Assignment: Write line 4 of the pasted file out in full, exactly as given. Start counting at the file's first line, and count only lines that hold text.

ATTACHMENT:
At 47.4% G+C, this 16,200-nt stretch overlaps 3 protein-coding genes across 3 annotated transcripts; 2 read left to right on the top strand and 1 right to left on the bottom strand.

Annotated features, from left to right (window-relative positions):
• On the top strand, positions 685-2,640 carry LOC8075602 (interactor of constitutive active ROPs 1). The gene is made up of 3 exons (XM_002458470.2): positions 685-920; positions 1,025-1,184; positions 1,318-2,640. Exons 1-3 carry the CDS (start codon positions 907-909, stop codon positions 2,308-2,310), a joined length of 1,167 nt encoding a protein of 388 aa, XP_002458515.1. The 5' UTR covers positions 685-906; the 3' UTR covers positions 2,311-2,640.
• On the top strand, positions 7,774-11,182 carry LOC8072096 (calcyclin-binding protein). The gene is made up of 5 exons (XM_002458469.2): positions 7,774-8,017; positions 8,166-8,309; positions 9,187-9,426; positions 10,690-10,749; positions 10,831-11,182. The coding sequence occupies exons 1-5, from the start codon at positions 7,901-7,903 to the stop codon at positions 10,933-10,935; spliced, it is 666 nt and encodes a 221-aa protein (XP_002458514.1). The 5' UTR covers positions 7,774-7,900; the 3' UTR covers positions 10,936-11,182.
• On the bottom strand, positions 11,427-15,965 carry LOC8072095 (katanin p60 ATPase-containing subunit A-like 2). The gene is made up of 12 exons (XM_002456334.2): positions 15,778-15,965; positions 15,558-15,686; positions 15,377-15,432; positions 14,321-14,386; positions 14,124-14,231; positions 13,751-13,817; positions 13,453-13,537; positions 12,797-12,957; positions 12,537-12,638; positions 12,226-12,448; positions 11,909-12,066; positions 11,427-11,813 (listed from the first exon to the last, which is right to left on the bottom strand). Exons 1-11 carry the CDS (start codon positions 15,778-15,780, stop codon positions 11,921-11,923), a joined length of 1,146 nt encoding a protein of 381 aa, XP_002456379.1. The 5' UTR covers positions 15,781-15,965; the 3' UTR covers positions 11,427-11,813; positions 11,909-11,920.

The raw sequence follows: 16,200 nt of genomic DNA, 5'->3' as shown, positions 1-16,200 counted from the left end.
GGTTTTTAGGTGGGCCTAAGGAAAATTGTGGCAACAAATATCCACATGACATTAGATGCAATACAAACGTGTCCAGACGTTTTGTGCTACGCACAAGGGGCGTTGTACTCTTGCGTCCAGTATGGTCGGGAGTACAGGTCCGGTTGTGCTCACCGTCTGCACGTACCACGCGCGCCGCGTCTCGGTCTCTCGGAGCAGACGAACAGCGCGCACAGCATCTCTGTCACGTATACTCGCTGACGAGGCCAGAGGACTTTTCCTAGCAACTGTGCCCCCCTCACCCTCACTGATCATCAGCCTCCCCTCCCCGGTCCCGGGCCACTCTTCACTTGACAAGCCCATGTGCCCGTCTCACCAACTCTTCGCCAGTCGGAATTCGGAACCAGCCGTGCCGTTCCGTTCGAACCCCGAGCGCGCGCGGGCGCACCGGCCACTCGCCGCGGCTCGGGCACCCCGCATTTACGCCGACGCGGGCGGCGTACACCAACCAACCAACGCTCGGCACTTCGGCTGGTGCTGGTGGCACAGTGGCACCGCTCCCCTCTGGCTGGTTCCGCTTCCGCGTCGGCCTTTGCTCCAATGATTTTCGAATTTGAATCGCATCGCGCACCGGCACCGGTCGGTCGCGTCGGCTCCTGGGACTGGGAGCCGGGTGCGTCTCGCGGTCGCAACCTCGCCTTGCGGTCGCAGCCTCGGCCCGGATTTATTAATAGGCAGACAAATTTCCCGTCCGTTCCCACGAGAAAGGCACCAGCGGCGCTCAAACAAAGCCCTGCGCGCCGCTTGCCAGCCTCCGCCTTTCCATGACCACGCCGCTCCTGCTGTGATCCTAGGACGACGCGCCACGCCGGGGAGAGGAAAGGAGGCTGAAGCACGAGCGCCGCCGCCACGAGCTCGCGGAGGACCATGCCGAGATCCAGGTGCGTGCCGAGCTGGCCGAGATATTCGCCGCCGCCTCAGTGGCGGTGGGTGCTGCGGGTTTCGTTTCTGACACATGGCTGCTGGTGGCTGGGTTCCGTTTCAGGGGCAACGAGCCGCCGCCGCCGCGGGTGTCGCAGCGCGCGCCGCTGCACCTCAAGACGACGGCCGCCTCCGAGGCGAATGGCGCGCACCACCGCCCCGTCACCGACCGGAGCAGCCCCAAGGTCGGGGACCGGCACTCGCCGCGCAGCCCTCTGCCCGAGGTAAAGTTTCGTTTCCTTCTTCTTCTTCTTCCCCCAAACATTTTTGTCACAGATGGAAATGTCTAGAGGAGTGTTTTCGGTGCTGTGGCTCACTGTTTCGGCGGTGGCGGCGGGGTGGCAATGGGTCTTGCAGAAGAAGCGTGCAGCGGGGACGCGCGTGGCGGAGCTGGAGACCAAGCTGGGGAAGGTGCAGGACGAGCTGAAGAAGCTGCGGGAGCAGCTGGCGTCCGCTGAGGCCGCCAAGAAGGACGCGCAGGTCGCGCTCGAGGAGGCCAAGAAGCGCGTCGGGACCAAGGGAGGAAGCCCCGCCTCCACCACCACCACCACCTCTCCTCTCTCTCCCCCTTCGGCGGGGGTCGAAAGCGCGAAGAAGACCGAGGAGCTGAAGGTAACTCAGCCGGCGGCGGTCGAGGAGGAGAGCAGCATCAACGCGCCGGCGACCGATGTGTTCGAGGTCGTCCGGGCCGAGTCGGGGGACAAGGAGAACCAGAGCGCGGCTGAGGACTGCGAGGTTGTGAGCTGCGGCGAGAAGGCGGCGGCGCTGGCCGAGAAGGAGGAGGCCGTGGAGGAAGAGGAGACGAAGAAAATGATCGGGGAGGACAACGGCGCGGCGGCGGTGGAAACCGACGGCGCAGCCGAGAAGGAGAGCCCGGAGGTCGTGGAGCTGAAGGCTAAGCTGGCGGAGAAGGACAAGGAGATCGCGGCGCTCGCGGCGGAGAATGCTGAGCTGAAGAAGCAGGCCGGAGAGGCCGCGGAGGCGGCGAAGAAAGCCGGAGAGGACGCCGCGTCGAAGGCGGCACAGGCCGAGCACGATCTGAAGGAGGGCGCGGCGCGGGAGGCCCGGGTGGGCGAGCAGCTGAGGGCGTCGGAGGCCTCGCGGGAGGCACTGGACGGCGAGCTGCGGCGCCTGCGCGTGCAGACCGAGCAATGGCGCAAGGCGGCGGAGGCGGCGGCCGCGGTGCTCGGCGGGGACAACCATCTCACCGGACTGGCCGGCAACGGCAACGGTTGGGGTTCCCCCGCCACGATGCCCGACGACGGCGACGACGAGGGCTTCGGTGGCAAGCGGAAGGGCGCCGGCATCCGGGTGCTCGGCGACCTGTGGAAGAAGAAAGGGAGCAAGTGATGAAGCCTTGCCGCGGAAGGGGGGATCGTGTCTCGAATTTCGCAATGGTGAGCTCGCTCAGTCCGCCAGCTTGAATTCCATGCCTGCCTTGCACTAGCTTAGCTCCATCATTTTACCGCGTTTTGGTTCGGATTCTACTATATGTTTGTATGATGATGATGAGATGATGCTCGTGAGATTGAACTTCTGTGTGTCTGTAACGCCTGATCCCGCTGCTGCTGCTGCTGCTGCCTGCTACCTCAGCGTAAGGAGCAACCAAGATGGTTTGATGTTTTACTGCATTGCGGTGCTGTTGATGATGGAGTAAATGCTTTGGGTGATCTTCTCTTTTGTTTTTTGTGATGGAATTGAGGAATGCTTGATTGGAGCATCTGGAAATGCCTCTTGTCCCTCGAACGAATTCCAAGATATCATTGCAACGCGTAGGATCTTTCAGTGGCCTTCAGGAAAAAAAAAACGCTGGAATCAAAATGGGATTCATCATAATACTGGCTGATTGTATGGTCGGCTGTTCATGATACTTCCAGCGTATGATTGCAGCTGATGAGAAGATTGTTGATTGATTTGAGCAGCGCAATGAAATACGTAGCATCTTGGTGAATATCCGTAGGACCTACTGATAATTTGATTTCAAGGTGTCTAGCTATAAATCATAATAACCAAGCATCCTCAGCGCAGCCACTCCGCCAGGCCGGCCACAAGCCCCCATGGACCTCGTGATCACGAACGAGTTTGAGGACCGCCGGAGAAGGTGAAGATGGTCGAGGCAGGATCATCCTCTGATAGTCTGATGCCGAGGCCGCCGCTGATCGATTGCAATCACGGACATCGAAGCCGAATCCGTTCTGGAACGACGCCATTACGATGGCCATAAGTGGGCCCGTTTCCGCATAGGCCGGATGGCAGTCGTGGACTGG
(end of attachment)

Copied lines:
• On the top strand, positions 7,774-11,182 carry LOC8072096 (calcyclin-binding protein). The gene is made up of 5 exons (XM_002458469.2): positions 7,774-8,017; positions 8,166-8,309; positions 9,187-9,426; positions 10,690-10,749; positions 10,831-11,182. The coding sequence occupies exons 1-5, from the start codon at positions 7,901-7,903 to the stop codon at positions 10,933-10,935; spliced, it is 666 nt and encodes a 221-aa protein (XP_002458514.1). The 5' UTR covers positions 7,774-7,900; the 3' UTR covers positions 10,936-11,182.